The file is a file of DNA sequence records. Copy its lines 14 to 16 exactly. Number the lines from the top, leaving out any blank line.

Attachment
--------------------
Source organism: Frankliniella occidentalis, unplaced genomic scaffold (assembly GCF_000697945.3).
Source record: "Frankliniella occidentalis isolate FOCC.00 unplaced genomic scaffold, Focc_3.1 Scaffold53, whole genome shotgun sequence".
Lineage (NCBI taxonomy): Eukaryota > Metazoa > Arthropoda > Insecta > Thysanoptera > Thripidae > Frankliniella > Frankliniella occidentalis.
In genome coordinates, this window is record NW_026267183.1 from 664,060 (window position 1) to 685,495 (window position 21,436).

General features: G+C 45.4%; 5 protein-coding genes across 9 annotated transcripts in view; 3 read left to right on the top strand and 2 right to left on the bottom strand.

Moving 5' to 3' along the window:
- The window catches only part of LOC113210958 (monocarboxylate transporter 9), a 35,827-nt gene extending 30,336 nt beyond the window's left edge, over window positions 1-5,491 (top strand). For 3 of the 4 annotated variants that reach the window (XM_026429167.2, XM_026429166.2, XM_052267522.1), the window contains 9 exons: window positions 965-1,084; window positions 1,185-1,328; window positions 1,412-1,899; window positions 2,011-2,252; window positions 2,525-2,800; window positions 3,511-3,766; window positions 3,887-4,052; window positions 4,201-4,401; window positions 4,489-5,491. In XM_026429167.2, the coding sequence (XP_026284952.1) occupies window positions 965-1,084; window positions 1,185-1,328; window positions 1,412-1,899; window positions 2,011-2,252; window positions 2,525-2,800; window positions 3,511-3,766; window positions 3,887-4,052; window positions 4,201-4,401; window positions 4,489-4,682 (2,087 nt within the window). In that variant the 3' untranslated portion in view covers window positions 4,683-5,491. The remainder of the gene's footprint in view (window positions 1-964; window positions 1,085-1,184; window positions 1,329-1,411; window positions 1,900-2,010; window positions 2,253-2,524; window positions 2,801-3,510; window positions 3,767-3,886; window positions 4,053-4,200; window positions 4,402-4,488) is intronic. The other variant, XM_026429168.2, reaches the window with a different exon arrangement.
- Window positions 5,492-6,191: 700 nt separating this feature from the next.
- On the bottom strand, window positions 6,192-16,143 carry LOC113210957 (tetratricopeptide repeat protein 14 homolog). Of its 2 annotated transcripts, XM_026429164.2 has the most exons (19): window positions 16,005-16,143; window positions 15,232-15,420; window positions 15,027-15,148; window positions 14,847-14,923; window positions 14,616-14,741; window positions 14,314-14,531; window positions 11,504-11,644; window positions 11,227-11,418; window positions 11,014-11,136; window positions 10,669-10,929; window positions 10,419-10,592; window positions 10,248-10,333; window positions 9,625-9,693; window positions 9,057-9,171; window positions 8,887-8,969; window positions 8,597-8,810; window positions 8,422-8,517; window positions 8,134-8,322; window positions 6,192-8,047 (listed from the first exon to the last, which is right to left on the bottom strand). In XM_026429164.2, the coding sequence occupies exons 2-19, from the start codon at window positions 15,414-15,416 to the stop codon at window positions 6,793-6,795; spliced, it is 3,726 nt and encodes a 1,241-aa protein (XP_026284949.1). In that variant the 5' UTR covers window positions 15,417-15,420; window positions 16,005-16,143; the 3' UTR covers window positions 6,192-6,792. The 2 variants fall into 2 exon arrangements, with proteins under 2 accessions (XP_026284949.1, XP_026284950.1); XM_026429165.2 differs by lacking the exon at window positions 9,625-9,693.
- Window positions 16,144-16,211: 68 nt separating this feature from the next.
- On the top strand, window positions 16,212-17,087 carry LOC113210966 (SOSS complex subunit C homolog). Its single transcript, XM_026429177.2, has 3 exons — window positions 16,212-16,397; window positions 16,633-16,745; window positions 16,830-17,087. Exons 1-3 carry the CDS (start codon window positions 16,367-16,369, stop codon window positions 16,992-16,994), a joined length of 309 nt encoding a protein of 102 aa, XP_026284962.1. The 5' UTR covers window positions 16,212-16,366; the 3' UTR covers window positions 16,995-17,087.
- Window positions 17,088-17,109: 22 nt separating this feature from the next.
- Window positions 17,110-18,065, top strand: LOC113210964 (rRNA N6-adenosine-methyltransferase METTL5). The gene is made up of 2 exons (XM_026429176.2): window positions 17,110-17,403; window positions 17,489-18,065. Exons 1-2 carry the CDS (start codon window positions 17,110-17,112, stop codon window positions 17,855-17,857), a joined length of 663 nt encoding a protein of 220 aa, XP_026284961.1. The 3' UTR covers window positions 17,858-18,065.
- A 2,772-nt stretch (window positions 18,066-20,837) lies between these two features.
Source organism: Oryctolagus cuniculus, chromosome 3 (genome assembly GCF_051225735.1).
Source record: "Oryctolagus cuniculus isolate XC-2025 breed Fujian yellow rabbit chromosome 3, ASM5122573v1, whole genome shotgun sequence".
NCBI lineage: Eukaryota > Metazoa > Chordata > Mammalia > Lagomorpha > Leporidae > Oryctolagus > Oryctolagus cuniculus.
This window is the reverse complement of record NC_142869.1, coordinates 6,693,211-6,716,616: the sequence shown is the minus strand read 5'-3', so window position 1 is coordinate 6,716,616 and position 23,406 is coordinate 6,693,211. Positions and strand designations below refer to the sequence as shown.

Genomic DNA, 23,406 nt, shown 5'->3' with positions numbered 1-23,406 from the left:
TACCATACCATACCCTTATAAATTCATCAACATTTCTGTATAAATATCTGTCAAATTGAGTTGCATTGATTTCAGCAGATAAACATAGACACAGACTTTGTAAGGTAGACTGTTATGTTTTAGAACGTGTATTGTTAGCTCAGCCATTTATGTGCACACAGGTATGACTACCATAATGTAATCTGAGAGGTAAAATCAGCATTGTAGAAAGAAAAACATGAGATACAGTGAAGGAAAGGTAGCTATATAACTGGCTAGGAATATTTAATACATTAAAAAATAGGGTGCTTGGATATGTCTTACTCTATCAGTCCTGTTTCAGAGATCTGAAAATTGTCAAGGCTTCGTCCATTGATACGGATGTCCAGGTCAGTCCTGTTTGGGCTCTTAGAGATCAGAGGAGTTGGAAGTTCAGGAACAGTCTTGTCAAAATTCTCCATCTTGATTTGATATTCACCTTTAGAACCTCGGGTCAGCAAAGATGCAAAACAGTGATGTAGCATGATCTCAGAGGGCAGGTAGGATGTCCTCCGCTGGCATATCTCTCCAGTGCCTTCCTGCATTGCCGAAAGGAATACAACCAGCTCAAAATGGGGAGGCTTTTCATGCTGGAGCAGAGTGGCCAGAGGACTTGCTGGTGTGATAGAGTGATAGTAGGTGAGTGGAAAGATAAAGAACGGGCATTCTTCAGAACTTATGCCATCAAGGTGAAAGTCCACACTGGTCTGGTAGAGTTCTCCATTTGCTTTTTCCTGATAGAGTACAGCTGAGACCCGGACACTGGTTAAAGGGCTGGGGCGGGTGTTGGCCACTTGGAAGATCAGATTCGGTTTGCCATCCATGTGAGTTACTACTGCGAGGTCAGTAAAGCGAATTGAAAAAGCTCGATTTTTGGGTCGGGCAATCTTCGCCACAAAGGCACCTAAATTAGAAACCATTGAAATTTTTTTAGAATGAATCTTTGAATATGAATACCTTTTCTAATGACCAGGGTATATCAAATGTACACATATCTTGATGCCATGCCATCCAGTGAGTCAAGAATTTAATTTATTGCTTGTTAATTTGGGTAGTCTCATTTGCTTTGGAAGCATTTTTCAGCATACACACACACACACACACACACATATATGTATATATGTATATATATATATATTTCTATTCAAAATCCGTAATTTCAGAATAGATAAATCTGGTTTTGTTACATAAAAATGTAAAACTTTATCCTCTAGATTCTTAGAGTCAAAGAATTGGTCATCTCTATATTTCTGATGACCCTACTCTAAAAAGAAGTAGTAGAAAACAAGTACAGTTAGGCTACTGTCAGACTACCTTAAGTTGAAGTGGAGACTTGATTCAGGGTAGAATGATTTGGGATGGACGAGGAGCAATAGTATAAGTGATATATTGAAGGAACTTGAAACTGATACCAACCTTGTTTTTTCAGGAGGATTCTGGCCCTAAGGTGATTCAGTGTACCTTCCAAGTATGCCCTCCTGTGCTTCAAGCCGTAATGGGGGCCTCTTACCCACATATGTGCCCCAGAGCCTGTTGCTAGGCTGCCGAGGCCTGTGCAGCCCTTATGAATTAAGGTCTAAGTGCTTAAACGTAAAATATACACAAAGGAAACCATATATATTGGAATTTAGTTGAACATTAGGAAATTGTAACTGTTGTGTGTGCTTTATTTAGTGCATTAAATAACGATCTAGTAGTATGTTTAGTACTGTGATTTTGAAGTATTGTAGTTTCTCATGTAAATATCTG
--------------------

- A 2,772-nt stretch (window positions 18,066-20,837) lies between these two features.
Source organism: Oryctolagus cuniculus, chromosome 3 (genome assembly GCF_051225735.1).
Source record: "Oryctolagus cuniculus isolate XC-2025 breed Fujian yellow rabbit chromosome 3, ASM5122573v1, whole genome shotgun sequence".